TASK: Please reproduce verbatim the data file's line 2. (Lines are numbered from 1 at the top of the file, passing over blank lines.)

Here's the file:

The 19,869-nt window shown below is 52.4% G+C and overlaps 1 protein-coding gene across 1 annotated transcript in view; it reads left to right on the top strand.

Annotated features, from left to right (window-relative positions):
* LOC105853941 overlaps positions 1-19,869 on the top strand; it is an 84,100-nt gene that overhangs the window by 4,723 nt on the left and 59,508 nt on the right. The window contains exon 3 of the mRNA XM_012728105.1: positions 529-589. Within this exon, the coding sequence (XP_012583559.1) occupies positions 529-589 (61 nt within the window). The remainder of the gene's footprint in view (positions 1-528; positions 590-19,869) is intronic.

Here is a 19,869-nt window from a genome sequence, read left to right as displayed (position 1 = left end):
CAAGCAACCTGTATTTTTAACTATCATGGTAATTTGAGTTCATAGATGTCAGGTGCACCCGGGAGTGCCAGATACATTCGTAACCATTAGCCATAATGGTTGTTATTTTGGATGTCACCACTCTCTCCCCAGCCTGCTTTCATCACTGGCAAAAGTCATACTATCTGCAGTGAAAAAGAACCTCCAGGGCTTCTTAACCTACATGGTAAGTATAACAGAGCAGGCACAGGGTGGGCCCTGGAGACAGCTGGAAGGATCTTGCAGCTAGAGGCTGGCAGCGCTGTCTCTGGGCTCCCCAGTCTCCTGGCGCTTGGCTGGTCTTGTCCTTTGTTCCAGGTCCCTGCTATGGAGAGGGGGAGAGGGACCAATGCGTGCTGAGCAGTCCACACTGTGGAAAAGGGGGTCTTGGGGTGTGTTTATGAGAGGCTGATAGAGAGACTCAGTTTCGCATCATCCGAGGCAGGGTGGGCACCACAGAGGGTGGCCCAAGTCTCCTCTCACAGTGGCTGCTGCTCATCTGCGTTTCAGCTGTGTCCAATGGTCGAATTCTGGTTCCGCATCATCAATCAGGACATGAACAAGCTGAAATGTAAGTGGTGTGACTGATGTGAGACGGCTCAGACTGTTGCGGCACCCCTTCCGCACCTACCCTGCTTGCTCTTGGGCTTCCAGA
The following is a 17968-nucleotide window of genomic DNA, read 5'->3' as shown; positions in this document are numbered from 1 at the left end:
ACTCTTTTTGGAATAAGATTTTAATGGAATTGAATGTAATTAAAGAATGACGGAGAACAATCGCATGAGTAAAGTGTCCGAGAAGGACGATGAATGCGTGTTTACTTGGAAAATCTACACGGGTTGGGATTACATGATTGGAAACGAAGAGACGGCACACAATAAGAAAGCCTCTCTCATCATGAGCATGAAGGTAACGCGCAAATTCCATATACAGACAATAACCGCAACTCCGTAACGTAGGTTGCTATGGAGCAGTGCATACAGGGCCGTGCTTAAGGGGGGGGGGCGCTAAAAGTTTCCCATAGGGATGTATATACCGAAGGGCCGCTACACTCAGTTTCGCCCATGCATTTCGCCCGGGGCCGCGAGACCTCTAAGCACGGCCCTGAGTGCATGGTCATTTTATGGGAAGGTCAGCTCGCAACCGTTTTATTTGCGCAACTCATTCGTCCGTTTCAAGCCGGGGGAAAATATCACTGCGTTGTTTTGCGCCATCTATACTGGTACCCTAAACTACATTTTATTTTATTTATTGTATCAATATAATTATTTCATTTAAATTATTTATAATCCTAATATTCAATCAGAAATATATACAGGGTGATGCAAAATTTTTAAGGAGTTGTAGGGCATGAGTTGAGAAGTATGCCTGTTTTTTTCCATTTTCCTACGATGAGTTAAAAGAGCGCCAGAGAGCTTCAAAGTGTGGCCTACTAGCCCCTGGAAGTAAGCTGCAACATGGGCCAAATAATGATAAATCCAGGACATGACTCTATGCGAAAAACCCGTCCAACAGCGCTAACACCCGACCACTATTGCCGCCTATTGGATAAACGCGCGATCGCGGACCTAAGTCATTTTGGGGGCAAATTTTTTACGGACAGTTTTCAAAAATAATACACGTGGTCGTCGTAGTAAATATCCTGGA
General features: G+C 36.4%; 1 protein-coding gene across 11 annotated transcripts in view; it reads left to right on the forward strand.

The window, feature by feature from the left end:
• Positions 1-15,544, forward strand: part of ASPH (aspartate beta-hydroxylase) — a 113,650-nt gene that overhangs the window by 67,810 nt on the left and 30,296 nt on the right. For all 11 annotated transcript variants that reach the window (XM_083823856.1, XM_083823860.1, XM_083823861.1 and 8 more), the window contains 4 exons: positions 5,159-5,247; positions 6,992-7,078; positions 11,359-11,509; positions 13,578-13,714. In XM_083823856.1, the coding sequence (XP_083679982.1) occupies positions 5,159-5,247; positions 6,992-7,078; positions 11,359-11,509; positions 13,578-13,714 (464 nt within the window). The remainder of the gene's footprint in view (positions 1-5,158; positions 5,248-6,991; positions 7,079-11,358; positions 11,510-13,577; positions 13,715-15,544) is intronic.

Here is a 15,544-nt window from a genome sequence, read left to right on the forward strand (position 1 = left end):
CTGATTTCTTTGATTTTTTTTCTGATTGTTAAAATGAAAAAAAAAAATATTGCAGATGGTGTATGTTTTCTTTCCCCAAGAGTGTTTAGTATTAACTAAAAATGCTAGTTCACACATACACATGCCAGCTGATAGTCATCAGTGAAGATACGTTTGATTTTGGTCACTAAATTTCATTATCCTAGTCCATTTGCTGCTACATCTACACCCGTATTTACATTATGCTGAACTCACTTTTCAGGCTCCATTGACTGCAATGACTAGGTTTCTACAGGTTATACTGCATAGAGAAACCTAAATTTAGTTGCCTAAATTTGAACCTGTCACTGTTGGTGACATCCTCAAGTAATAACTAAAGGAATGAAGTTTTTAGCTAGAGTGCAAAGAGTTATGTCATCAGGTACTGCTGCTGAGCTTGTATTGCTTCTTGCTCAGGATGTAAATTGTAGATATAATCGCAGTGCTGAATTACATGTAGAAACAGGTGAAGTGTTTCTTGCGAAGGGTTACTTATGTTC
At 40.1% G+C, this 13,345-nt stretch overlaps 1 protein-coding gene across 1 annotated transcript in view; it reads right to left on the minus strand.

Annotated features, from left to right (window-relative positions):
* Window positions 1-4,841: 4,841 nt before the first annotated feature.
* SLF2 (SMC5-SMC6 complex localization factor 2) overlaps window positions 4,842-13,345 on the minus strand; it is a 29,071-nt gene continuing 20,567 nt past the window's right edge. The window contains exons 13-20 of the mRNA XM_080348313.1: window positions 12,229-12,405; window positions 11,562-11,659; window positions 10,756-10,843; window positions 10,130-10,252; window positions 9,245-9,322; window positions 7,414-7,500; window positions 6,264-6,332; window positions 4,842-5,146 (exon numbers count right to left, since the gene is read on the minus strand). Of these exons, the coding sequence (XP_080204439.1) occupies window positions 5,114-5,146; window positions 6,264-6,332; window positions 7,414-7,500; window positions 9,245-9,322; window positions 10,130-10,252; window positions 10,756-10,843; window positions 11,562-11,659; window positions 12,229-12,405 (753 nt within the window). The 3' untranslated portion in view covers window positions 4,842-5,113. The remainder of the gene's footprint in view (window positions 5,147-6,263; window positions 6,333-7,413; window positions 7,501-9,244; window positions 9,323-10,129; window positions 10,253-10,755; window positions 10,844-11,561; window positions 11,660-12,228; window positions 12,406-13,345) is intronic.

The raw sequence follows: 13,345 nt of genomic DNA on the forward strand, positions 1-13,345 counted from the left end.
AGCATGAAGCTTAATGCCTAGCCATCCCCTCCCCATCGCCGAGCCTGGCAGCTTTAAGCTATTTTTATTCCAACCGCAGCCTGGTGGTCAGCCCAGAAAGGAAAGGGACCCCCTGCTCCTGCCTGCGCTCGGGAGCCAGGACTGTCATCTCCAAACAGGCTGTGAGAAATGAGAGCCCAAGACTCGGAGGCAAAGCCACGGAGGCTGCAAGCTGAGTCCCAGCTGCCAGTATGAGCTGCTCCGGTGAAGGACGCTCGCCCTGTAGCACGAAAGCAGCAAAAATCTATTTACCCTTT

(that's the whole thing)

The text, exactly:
Annotated features, from left to right (window-relative positions):